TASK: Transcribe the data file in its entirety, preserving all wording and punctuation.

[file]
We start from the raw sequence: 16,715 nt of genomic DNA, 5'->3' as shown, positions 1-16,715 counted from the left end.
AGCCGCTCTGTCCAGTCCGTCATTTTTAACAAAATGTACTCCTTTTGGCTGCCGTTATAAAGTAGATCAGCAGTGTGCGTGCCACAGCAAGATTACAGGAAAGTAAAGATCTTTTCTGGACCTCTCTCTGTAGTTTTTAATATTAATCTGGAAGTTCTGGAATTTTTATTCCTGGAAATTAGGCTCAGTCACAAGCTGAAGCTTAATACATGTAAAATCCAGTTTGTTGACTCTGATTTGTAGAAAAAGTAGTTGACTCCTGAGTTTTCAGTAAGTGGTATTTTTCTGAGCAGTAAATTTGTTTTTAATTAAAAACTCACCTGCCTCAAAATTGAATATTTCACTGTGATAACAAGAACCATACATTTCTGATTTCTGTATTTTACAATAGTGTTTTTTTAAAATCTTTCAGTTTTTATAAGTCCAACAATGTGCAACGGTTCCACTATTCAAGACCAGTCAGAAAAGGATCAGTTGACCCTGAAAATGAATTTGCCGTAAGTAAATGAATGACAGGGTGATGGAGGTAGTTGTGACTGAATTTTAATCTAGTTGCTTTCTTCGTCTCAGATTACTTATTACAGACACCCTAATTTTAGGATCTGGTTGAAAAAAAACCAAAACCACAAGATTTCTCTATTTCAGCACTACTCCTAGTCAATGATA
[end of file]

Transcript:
We start from the raw sequence: 16,715 nt of genomic DNA, 5'->3' as shown, positions 1-16,715 counted from the left end.
AGCCGCTCTGTCCAGTCCGTCATTTTTAACAAAATGTACTCCTTTTGGCTGCCGTTATAAAGTAGATCAGCAGTGTGCGTGCCACAGCAAGATTACAGGAAAGTAAAGATCTTTTCTGGACCTCTCTCTGTAGTTTTTAATATTAATCTGGAAGTTCTGGAATTTTTATTCCTGGAAATTAGGCTCAGTCACAAGCTGAAGCTTAATACATGTAAAATCCAGTTTGTTGACTCTGATTTGTAGAAAAAGTAGTTGACTCCTGAGTTTTCAGTAAGTGGTATTTTTCTGAGCAGTAAATTTGTTTTTAATTAAAAACTCACCTGCCTCAAAATTGAATATTTCACTGTGATAACAAGAACCATACATTTCTGATTTCTGTATTTTACAATAGTGTTTTTTTAAAATCTTTCAGTTTTTATAAGTCCAACAATGTGCAACGGTTCCACTATTCAAGACCAGTCAGAAAAGGATCAGTTGACCCTGAAAATGAATTTGCCGTAAGTAAATGAATGACAGGGTGATGGAGGTAGTTGTGACTGAATTTTAATCTAGTTGCTTTCTTCGTCTCAGATTACTTATTACAGACACCCTAATTTTAGGATCTGGTTGAAAAAAAACCAAAACCACAAGATTTCTCTATTTCAGCACTACTCCTAGTCAATGATA